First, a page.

The Quotable Thanissaro

A discussion on all aspects of Theravāda Buddhism

The Quotable Thanissaro

Postby danieLion » Mon Jul 30, 2012 6:28 am

Licking Yourself Clean
Ajaan Fuang once said that meditators tend to be like little puppies. They go out and defecate and then come running to their mothers to have their mothers lick them off. They haven't learned how to lick themselves off yet. So as a meditator you need to learn how to lick yourself off. If things don't go well, learn how to pick yourself up, dust yourself off, and then figure out what went wrong. Take responsibility for your meditation. Take responsibility for your insights. This is what the Buddha did. This is what every meditator has to do.

If you go to a teacher, saying you've had a certain experience, and the teacher identifies it as a level of jhana or a level of insight, can you be sure? Do you really want to hand those judgments over to somebody else? Or do you want to learn how to judge things on your own, so that you can trust yourself? If you let the other people do the judging, there's always going to be an element of doubt: Do they know what they're saying? At the same time, you're absolving yourself of any responsibility. Discernment becomes their duty and not yours. That's not a good attitude for a meditator to take. You've got to learn to look, to try a few things.

http://www.accesstoinsight.org/lib/auth ... ml#licking


My idea in starting this topic is for myself and others to not only drop Thanissaro quotes we like, but also the ones we find controversial, provocative, or downright heretical :twisted:/ :stirthepot: . I have no way to enforce this, but I ask that this topic just be for quoting and if discussing is to happen that it be made a new topic of its own (I suppose a few words about if you agree with/like the quote or think the Reverend's full of it's fine if it's brief).

I'll try and drop a new quote every other day or so (we'll see how it goes).

Kind regards,
Daniel
Last edited by danieLion on Mon Aug 27, 2012 11:28 pm, edited 1 time in total.
danieLion
 
Posts: 1947
Joined: Wed May 25, 2011 4:49 am

Re: The Quotable Thanissaro

Postby Cittasanto » Mon Jul 30, 2012 6:58 am

Hi Daniel,
is this only for Thanissaro quotes?
This offering maybe right, or wrong, but it is one, the other, both, or neither!
With Metta
Upāsaka Cittasanto
Blog, - Some Suttas Translated, Ajahn Chah.
"Others will misconstrue reality due to their personal perspectives, doggedly holding onto and not easily discarding them; We shall not misconstrue reality due to our own personal perspectives, nor doggedly holding onto them, but will discard them easily. This effacement shall be done."
User avatar
Cittasanto
 
Posts: 5687
Joined: Tue Dec 30, 2008 10:31 pm
Location: Ellan Vannin

Re: The Quotable Thanissaro

Postby FatDaddy » Mon Jul 30, 2012 12:50 pm

The following is from the introduction to Thanissaro's Wings to Awakening

Another example of an analogy drawn from modern science is the term "holographic," which I have used to describe some formulations of the Buddhist path. When a hologram is made of an object, an image of the entire object — albeit fairly fuzzy — can be made from even small fragments of the hologram. In the same way, some formulations of the path contain a rough version of the entire path complete in each individual step. In my search for an adjective to describe such formulations, "holographic" seemed the best choice.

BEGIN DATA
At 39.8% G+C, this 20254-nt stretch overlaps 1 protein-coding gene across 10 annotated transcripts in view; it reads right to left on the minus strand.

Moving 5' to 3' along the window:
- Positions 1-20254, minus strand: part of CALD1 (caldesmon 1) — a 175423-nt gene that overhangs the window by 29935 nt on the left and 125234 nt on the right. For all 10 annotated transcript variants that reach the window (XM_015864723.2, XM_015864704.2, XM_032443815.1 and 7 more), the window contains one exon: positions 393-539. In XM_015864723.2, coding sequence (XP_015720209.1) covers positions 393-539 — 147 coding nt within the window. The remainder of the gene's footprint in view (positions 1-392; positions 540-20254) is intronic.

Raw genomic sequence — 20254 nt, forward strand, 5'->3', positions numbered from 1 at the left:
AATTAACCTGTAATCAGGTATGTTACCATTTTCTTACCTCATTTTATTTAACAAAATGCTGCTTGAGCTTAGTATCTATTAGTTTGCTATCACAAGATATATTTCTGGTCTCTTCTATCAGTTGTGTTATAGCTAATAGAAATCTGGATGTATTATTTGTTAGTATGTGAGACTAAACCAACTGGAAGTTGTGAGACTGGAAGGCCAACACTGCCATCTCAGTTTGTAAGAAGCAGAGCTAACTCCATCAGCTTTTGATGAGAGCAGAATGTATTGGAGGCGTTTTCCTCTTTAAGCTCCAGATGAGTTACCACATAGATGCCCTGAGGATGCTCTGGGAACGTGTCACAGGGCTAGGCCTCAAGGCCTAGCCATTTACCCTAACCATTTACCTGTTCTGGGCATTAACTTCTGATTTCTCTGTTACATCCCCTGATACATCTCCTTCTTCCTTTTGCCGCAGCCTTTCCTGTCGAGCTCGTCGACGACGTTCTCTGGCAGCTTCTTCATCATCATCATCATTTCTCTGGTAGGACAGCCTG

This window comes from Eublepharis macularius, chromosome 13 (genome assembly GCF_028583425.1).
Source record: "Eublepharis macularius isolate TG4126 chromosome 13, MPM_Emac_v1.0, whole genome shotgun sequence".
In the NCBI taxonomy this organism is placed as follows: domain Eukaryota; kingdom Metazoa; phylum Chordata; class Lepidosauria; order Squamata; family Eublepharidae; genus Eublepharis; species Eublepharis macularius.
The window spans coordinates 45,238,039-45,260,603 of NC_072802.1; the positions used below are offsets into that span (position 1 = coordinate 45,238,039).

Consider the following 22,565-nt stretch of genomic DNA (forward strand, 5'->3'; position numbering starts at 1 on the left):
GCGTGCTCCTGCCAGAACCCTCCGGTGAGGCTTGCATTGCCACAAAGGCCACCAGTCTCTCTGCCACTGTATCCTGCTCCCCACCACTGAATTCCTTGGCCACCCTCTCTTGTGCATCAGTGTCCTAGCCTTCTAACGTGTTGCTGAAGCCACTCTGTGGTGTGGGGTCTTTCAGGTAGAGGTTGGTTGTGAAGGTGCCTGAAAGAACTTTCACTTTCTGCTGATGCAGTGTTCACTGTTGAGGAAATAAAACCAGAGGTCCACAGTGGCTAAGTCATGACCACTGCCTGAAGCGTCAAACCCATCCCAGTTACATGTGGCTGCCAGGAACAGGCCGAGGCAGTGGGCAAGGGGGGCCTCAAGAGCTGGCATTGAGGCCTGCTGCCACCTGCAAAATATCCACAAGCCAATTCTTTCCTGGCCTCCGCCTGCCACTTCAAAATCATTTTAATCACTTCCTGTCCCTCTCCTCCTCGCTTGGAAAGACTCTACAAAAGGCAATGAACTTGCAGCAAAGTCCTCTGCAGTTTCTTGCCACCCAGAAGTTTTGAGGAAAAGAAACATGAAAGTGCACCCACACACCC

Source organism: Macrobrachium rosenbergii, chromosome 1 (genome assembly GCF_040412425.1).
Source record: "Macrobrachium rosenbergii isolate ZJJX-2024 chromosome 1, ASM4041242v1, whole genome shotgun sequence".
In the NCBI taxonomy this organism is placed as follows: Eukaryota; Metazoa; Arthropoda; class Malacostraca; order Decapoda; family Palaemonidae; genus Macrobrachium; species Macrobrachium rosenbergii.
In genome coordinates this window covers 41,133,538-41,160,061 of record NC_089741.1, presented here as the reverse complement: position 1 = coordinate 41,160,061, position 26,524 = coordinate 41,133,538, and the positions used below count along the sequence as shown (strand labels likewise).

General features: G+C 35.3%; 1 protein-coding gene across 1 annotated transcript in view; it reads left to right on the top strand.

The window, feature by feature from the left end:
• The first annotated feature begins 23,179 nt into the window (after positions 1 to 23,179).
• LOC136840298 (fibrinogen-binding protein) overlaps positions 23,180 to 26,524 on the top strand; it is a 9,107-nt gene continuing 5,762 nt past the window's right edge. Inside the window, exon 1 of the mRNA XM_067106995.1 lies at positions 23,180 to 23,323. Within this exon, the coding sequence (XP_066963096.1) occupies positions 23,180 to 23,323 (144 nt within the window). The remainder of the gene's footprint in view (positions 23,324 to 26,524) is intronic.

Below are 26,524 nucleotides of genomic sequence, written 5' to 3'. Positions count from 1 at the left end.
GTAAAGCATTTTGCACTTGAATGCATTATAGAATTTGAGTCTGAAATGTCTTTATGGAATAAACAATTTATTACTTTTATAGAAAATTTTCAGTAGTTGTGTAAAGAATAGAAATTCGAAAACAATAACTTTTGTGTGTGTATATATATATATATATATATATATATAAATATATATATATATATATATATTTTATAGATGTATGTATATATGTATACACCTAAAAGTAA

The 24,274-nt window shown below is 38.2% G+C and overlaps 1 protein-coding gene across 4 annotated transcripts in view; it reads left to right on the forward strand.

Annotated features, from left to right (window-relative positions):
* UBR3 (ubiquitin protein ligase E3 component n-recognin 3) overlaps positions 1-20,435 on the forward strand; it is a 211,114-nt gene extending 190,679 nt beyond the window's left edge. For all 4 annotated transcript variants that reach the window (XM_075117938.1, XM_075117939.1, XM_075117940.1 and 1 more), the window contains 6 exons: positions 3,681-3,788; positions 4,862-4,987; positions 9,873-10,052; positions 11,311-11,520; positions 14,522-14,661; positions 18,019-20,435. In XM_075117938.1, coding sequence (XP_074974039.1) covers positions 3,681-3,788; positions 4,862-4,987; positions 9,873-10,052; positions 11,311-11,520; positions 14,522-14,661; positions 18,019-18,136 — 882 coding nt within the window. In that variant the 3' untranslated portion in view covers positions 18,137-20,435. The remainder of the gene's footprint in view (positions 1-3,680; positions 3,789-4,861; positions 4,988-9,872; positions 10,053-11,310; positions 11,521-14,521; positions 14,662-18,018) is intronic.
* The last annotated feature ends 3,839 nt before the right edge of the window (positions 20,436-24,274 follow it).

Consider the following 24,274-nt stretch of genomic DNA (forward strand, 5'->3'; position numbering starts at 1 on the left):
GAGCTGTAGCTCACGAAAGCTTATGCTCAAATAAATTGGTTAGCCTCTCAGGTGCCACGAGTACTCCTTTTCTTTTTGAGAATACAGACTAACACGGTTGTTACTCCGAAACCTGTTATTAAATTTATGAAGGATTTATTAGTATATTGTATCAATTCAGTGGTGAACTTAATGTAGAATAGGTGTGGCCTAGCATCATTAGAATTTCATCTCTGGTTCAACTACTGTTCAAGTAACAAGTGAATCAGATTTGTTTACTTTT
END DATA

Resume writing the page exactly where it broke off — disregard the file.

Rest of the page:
This is my favorite description of faith in the Path based on preliminary experience.
Happy, at rest,
may all beings be happy at heart.
Whatever beings there may be,
weak or strong, without exception,
long, large,
middling, short,
subtle, blatant,
seen & unseen,
near & far, born & seeking birth: May all beings be happy at heart.

Let no one deceive another
or despise anyone anywhere,
or through anger or irritation
wish for another to suffer.
— Sn 1.8
User avatar
FatDaddy
 
Posts: 33
Joined: Wed Jul 25, 2012 11:49 am
Location: Buckle of the Bible belt

Re: The Quotable Thanissaro

Postby danieLion » Tue Jul 31, 2012 11:33 pm

Cittasanto wrote:Hi Daniel,
is this only for Thanissaro quotes?

That's the idea, but I'm not going to police it as it's ultimately not my call.
Best,
Daniel
PS: My back's in flare up so it might be a while before I can get back to this.
danieLion
 
Posts: 1947
Joined: Wed May 25, 2011 4:49 am

Re: The Quotable Thanissaro

Postby danieLion » Tue Jul 31, 2012 11:34 pm

Thanks FatDaddy.
danieLion
 
Posts: 1947
Joined: Wed May 25, 2011 4:49 am

Re: The Quotable Thanissaro

Postby danieLion » Wed Aug 01, 2012 12:06 am

REFUGE

Buddhism is not a theistic religion — the Buddha is not a god — and so a person taking refuge in the Buddhist sense is not asking for the Buddha personally to intervene to provide protection. Still, one of the Buddha's central teachings is that human life is fraught with dangers — from greed, anger, and delusion — and so the concept of refuge is central to the path of practice, in that the practice is aimed at gaining release from those dangers. Because the mind is the source both of the dangers and of release, there is a need for two levels of refuge: external refuges, which provide models and guidelines so that we can identify which qualities in the mind lead to danger and which to release; and internal refuges, i.e., the qualities leading to release that we develop in our own mind in imitation of our external models. The internal level is where true refuge is found.